Student council leaders from all four high schools within Lincoln County School District came together for the annual Oregon Association of Student Councils (OASC) Fall Leadership Conference: The Rise of Leadership in Seaside, held on November 5-6, 2023.
Over 50 student council members from Newport, Taft, Toledo, and Waldport high schools joined students from across the state for a weekend of workshops, speakers, and networking.
Waldport High School played a pivotal role in the event, crafting the conference’s rules and producing a safety video through their video production class, which served as the opening feature.
Taft High senior Jay Riggs, Sr. concluded his year-long service as the State’s Mid-West Board Representation and led a packed workshop on the different leadership styles needed to have a positive impact. Taft sophomore Taylor Goodart ran opposed to replace Riggs’ position and won the votes of the other Midwest schools in her region. These leaders are responsible for attending numerous leadership meetings and conferences throughout the year, in addition to planning the following year’s Fall Leadership Conference.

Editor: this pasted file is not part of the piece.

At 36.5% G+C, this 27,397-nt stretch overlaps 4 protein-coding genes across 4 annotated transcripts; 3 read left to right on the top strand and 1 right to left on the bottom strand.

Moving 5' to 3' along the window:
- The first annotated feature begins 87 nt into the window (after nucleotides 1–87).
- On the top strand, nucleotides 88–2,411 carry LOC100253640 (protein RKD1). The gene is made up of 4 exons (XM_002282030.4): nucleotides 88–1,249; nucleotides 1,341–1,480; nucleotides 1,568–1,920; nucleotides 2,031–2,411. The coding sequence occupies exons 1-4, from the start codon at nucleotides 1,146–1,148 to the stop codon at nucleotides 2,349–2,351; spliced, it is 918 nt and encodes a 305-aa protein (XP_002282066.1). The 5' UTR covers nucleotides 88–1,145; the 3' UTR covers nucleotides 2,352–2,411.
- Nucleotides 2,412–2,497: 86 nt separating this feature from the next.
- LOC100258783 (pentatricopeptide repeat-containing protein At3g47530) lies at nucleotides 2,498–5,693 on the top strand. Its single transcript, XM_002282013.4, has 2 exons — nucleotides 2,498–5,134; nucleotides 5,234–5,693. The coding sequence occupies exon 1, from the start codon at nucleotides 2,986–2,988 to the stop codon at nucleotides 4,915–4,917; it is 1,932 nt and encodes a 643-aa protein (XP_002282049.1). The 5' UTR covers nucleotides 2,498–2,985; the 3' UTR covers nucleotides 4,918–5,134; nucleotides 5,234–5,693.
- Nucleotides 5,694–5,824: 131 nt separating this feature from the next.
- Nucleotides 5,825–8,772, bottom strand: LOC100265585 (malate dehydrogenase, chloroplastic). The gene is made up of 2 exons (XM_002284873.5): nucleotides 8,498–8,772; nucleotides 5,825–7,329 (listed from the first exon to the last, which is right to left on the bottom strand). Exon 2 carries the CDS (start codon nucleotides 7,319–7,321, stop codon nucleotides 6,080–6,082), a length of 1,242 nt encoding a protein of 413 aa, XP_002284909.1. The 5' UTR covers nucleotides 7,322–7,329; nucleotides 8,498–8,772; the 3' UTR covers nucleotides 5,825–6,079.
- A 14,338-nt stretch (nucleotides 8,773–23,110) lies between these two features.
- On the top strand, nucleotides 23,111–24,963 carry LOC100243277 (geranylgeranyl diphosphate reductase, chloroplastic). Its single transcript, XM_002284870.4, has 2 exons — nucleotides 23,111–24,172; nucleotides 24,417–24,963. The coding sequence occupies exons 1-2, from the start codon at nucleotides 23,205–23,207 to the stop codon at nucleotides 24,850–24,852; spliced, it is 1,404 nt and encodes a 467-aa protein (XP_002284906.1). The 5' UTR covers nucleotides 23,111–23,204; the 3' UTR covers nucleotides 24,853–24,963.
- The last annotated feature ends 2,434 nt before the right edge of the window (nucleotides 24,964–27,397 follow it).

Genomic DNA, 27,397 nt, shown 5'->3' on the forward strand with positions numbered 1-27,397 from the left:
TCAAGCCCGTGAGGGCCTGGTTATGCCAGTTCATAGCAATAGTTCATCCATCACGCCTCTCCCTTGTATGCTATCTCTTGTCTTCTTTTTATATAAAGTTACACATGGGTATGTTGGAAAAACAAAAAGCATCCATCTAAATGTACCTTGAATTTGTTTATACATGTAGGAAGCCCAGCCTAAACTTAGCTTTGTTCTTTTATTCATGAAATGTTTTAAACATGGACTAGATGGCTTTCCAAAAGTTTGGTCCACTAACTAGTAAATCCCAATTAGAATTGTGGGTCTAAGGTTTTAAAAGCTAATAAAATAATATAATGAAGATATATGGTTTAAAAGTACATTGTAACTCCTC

The conference provided a platform for students to engage with inspiring speakers. Notable figures like Monti Washington, a speaker, poet, and activist, and Donovan Beck, a filmmaker, photographer, and author, delivered impactful keynote addresses. Students also had the opportunity to choose from a variety of leadership breakout sessions led by their peers and advisors from across the state.
Krai Chaysrewan, a freshman at Taft High, was deeply moved by Monti Washington’s keynote address. “The speaker (Monti Washington) was incredibly inspiring and motivated everyone in the room to strive for better,” Chaysrewan remarked. “It was a unique experience to witness everyone coming together with a shared goal.”
Crystal Hinds, Indian Education TOSA for LCSD and a chaperone from Toledo, who also serves as an OASC board member, expressed the profound impact OASC has on youth. She highlighted how the organization helps young individuals discover the leadership qualities already within them, nurturing their growth through the power of student voice and empowerment. “Listening to the students, you can see their lives change once they have the opportunity to attend a conference like this,” Hinds said. “That’s why I have such a deep appreciation for OASC.”
The Oregon Association of Student Councils is governed by a 21-member board, consisting of ten individuals who are secondary school teachers, advisors, administrators, or alumni actively involved in student activities. The Student Executive Council (SEC) comprises the remaining eleven board members, including the State President, two At-Large Representatives, seven Regional Representatives, and one appointed mid-level representative. OASC has been dedicated to serving students and schools in Oregon since its establishment in 1949.